This was a question that was asked of me by a generalist physician colleague at the Robert Wood Johnson Foundation-sponsored workshop that I am attending in Princeton, NJ.
The question is part of a theme of work being undertaken by leaders here, and also in my travels in the last several months now. What about primary care and how should it be supported?
So I thought about this overnight. I am a family practitioner. I went to medical school hoping to be a family practitioner. I left medical school hoping to be a family practitioner. My interest in being a family practitioner is to provide patient and family-centered care, and promote it in my profession and in all of health care, in order to reduce disparities. This is really what’s at the heart of all of my work in health information technology.
I would therefore pursue a different question, which is, “How do I feel about any medical school that doesn’t teach patient and family-centered care?” My answer would be similar to the question, “How do I feel about a health system that doesn’t involve patients and families in their care?”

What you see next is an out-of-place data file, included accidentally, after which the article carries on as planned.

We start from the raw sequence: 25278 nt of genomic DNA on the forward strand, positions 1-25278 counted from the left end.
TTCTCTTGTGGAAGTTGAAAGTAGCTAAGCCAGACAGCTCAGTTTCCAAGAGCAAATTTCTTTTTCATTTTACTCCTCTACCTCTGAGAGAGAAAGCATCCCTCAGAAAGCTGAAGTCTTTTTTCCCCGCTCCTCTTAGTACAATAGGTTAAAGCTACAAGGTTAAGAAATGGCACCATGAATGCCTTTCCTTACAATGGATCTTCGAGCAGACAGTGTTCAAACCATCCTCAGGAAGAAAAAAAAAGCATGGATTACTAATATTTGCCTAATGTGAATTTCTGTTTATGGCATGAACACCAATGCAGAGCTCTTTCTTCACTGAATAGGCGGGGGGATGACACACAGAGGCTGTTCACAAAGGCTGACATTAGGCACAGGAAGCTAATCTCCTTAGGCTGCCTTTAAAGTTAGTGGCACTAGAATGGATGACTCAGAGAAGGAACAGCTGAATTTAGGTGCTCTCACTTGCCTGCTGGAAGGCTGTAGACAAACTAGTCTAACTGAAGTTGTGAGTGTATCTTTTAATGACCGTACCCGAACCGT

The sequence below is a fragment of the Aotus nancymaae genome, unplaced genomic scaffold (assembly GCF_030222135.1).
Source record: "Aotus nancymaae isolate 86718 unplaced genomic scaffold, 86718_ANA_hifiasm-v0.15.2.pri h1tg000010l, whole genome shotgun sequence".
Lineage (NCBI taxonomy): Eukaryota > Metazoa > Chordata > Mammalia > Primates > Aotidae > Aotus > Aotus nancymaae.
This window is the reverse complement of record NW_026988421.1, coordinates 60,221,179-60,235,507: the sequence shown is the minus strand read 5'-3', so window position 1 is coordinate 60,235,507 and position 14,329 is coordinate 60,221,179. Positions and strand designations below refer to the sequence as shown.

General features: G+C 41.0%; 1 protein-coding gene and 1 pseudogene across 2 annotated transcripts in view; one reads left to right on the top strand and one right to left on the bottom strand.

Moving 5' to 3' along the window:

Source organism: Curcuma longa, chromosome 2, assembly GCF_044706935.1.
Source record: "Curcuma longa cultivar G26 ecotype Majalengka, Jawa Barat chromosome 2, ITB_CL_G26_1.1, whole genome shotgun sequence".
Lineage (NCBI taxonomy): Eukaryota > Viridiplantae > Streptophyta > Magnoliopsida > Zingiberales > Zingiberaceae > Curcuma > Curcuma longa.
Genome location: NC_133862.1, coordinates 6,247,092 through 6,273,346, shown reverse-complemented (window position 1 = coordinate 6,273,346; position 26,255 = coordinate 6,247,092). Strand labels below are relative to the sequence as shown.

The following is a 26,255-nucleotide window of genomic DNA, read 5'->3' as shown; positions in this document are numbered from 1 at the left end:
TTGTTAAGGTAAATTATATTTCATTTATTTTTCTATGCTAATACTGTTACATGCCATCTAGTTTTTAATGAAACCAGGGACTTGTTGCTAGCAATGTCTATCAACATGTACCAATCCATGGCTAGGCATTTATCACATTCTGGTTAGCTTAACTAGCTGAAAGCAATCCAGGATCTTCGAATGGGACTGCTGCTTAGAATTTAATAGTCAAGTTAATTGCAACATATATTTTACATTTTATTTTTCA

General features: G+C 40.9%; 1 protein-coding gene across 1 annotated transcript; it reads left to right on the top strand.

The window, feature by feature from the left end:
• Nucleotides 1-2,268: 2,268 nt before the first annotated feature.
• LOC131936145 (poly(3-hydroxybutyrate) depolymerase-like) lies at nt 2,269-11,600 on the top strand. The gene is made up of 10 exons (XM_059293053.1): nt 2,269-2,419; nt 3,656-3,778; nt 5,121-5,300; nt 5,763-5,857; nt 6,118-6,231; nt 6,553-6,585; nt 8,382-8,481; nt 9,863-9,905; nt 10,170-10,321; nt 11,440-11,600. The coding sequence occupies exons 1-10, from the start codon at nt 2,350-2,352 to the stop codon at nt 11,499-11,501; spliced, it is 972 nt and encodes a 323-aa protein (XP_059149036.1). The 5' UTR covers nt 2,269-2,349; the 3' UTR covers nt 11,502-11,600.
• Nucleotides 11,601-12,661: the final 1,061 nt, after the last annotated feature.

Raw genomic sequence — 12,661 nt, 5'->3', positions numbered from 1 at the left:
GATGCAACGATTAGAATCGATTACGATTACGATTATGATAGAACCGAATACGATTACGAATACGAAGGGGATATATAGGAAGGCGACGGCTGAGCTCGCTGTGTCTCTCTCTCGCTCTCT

A family practice department and a transparent health system go hand in hand with a patient centered approach. We should continue to support the thinking about patient-centered approach in every educational institution. A sign on a door doesn’t make that happen. It’s the icing on the cake.
It has been a delight to spend time with fellow alumni of Robert Wood Johnson Foundation fellowship programs this week. We are sharing a diversity of health issues and interests with each other. The thing that our interests have in common, in my opinion, is the desire to support a health system that respects patients, their families, and their communities. The experience has been very affirming of the Foundation’s commitment to health and health care.